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Anthony Ray Hinton Spent Almost 30 Years on Death Row. Now He Has a Message for White America.

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Anthony Ray Hinton was mowing the lawn at his mother's house in 1985 when Alabama police came to arrest him for 2 murders he did not commit. One took place when he was working the night shift at a Birmingham warehouse. Yet the state won a death sentence, based on 2 bullets it falsely claimed matched a gun found at his mother's home. In his powerful new memoir, "The Sun Does Shine: How I Found Life and Freedom on Death Row," Hinton describes how racism and a system stacked against the poor were the driving forces behind his conviction. He also writes about the unique and unexpected bonds that can form on death row, and in particular about his relationship with Henry Hays, a former Klansman sentenced to death for a notorious lynching in 1981. Hays died in the electric chair in 1997 - 1 of 54 people executed in Alabama while Hinton was on death row.
After almost 30 years, Hinton was finally exonerated in 2015, thanks to the Equal Justice Initiative, or EJI. On April 27…

Should Indonesia Abolish the Death Penalty Law for Drug Criminals?

Meth bust by Indonesia's National Narcotics Agency (BNN)
Meth bust by Indonesia's National Narcotics Agency (BNN)
Indonesia, following President Joko 'Jokowi' Widodo's anti-drug campaign, executed a total of 14 drug dealers in January and April of last year.

The rise in the number of drug users in Indonesia had led civil society organizations to urge the government to abolish death penalty against drug dealers.

Their suggestions were based on the data provided by the National Narcotics Agency (BNN), which showed that there is an increasing number of drug users in Indonesia, from 4.2 million people in June 2015 to 5.9 million people in November 2015.

The fact could suggest that the death penalty law for drug-related crime is not quite effective to curb drug use and drug smugglings in Indonesia. This is according to leaders of civil society organizations who attended a discussion forum about drug trafficking issues at the office of Komnas HAM in Jakarta as reported by Kompas.com.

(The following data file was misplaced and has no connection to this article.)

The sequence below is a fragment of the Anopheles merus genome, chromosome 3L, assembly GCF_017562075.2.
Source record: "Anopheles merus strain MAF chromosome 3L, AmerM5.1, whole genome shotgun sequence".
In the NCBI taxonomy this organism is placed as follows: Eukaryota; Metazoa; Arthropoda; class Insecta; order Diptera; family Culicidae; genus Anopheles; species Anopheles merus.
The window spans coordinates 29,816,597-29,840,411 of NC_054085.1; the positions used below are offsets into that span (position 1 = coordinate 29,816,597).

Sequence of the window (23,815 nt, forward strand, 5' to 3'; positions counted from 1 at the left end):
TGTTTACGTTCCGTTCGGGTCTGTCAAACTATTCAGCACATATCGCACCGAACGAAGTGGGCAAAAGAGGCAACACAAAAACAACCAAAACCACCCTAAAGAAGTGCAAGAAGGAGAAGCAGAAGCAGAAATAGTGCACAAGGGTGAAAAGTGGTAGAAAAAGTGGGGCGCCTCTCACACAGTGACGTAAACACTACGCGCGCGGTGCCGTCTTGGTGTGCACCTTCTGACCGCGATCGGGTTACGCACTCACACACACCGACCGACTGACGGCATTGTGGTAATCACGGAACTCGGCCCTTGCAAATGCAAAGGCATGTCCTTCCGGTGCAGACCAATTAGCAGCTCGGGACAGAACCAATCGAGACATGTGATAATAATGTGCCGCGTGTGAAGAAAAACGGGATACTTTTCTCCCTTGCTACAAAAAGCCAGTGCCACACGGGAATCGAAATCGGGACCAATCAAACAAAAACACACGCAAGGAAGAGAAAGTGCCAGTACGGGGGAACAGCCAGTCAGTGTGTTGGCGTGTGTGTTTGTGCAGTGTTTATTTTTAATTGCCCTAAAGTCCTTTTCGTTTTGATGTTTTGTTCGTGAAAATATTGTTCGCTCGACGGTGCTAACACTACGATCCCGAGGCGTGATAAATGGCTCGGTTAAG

Besides Komnas HAM executives, also attending the meeting were representatives of other civil society organizations like Universitas Indonesia's Indonesian Judicial Watch Society (MAPPI) and the Setara Institute. Among the attendants were senior officials of BNN, the National Police (Polri) and the Army Strategic Command (Kostrad).

Indonesia, following President Joko 'Jokowi' Widodo's anti-drug campaign, executed a total of 14 drug dealers in January and April of last year. They included 2 Indonesian nationals. The President repetitively said he would not show mercy for drug smugglers.

The executions took place despite mounting pressures from within Indonesia and various parties in the international community that President Jokowi give clemency to drug convicts in death row.

In last Friday's discussion forum, Nur Kholis, an executive of the National Commission of Human Rights (Komnas HAM), said, "Punishment (against drug dealers) could take the form of life sentence or others."

Meanwhile, Setara Institute chairman Hendrardi said on a separate occasion that it was so ridiculous to see the government's failure to rid prisons and detention centers of drug trafficking practices.

In the meeting at Komnas HAM, BNN head Comr. Gen. Budi Waseso admitted the illegal widespread use of narcotics in Indonesia. Even government workers and law enforcement personnel had been implicated in drug use and trafficking. The 2-star police general suggested that the punishment meted out to these people should be harsher than those given to others.

The discussion at Komnas HAM followed early last week's arrest of a House member, 19 personnel of the Army Strategic Command (Kostrad), 5 police officers and 8 civilians. All these people had been suspected of using drug and their names were found on a list of alleged drug buyers at the Kostrad command in Tanah Kusir, The Jakarta Post reported.

In response to the arrest, Kostrad Headquarters in Central Jakarta last Friday conducted urine tests for its personnel.

Source: globalindonesianvoices.com, Feb. 27, 2016

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